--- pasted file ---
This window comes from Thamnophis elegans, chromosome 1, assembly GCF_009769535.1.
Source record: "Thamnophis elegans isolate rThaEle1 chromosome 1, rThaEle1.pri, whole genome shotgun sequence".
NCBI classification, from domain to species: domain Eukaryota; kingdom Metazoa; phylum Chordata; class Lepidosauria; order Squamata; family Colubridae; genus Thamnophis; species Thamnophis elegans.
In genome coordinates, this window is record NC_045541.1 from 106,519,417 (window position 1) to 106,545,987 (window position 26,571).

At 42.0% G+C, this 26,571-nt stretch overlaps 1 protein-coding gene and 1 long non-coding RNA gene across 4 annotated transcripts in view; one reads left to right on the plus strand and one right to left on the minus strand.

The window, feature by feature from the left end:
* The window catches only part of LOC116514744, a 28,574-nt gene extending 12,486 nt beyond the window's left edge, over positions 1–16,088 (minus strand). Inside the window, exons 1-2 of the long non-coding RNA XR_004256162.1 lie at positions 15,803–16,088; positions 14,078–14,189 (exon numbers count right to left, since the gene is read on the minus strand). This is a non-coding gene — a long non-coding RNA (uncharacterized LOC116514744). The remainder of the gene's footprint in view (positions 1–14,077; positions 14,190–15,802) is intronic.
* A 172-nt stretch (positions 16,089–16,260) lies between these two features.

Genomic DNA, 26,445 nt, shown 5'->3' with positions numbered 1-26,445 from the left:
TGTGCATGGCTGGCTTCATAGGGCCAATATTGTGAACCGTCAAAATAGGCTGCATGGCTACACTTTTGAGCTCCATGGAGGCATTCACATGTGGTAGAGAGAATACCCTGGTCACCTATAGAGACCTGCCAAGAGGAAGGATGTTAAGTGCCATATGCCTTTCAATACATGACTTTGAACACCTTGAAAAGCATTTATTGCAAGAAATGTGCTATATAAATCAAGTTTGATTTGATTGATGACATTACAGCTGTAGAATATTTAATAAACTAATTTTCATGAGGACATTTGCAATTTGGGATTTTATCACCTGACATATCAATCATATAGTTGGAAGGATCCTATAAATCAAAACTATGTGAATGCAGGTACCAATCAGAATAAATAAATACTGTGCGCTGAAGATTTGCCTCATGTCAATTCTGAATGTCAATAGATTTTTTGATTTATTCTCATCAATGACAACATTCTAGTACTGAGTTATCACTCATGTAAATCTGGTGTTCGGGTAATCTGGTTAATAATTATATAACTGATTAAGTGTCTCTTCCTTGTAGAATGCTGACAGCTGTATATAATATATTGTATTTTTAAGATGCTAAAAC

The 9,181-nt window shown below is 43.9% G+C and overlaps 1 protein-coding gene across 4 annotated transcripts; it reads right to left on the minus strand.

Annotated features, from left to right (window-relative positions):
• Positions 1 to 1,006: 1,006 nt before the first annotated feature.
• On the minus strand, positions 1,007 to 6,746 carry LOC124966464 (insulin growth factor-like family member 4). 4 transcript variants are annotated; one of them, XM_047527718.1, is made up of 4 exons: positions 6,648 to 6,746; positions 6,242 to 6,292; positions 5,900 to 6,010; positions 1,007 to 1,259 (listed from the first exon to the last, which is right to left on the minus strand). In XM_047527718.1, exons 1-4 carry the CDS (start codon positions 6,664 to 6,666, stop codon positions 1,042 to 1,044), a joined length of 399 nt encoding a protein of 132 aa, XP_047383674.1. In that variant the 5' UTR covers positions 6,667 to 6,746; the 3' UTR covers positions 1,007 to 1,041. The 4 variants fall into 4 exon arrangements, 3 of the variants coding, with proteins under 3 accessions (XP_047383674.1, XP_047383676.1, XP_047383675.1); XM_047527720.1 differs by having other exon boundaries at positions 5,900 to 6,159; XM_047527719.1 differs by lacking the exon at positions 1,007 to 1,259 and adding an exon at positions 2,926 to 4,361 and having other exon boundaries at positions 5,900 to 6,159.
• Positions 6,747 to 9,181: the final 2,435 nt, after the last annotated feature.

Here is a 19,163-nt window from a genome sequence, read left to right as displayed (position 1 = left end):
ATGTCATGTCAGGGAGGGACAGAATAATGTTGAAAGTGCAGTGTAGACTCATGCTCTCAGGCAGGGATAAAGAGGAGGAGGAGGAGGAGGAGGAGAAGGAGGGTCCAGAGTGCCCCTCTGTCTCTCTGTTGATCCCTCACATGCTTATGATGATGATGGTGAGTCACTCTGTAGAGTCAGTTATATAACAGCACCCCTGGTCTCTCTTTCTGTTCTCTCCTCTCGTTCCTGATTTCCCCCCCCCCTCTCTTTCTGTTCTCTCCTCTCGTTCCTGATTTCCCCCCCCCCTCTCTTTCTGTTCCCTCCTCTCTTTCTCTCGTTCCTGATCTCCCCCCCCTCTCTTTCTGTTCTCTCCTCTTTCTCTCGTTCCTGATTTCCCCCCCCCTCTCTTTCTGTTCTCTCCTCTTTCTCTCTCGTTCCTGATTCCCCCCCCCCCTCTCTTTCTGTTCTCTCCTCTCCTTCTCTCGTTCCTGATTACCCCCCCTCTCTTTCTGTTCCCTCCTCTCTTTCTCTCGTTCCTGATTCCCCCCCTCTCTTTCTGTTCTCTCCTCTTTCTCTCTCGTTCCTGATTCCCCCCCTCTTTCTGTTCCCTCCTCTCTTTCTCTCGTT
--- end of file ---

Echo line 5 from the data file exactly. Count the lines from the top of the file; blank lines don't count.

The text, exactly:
At 42.0% G+C, this 26,571-nt stretch overlaps 1 protein-coding gene and 1 long non-coding RNA gene across 4 annotated transcripts in view; one reads left to right on the plus strand and one right to left on the minus strand.